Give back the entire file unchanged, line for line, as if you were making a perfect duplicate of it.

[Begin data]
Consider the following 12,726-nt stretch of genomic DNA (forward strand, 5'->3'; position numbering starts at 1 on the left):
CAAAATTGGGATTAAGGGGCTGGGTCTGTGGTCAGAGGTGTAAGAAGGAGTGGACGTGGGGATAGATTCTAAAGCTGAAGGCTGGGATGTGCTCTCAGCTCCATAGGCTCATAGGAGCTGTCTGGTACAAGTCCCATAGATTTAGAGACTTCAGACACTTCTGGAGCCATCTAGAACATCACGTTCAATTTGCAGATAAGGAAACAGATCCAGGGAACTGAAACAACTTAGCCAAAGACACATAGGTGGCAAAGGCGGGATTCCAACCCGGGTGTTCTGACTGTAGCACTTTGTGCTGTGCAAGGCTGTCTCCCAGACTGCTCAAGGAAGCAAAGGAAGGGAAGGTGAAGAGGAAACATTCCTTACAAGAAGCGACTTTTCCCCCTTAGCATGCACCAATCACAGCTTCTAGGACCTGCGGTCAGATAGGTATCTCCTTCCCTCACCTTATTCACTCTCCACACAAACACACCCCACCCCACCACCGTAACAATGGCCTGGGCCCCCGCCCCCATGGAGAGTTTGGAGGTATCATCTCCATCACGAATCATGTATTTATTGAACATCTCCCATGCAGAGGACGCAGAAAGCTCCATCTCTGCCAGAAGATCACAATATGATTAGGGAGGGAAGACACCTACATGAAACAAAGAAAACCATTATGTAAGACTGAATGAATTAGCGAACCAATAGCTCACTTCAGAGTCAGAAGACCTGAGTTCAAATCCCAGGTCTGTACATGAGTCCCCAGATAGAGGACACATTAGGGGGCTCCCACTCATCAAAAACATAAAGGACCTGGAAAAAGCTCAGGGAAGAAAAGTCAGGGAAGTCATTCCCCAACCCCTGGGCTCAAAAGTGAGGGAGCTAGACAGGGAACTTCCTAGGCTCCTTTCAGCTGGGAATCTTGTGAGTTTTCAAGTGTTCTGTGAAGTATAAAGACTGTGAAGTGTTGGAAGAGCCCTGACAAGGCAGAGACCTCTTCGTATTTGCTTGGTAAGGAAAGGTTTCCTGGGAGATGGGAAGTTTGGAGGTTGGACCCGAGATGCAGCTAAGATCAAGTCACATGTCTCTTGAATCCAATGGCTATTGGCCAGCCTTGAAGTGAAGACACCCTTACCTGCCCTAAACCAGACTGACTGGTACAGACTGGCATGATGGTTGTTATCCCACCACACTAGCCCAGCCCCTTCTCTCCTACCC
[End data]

Consider the following 12,726-nt stretch of genomic DNA (forward strand, 5'->3'; position numbering starts at 1 on the left):
CAAAATTGGGATTAAGGGGCTGGGTCTGTGGTCAGAGGTGTAAGAAGGAGTGGACGTGGGGATAGATTCTAAAGCTGAAGGCTGGGATGTGCTCTCAGCTCCATAGGCTCATAGGAGCTGTCTGGTACAAGTCCCATAGATTTAGAGACTTCAGACACTTCTGGAGCCATCTAGAACATCACGTTCAATTTGCAGATAAGGAAACAGATCCAGGGAACTGAAACAACTTAGCCAAAGACACATAGGTGGCAAAGGCGGGATTCCAACCCGGGTGTTCTGACTGTAGCACTTTGTGCTGTGCAAGGCTGTCTCCCAGACTGCTCAAGGAAGCAAAGGAAGGGAAGGTGAAGAGGAAACATTCCTTACAAGAAGCGACTTTTCCCCCTTAGCATGCACCAATCACAGCTTCTAGGACCTGCGGTCAGATAGGTATCTCCTTCCCTCACCTTATTCACTCTCCACACAAACACACCCCACCCCACCACCGTAACAATGGCCTGGGCCCCCGCCCCCATGGAGAGTTTGGAGGTATCATCTCCATCACGAATCATGTATTTATTGAACATCTCCCATGCAGAGGACGCAGAAAGCTCCATCTCTGCCAGAAGATCACAATATGATTAGGGAGGGAAGACACCTACATGAAACAAAGAAAACCATTATGTAAGACTGAATGAATTAGCGAACCAATAGCTCACTTCAGAGTCAGAAGACCTGAGTTCAAATCCCAGGTCTGTACATGAGTCCCCAGATAGAGGACACATTAGGGGGCTCCCACTCATCAAAAACATAAAGGACCTGGAAAAAGCTCAGGGAAGAAAAGTCAGGGAAGTCATTCCCCAACCCCTGGGCTCAAAAGTGAGGGAGCTAGACAGGGAACTTCCTAGGCTCCTTTCAGCTGGGAATCTTGTGAGTTTTCAAGTGTTCTGTGAAGTATAAAGACTGTGAAGTGTTGGAAGAGCCCTGACAAGGCAGAGACCTCTTCGTATTTGCTTGGTAAGGAAAGGTTTCCTGGGAGATGGGAAGTTTGGAGGTTGGACCCGAGATGCAGCTAAGATCAAGTCACATGTCTCTTGAATCCAATGGCTATTGGCCAGCCTTGAAGTGAAGACACCCTTACCTGCCCTAAACCAGACTGACTGGTACAGACTGGCATGATGGTTGTTATCCCACCACACTAGCCCAGCCCCTTCTCTCCTACCC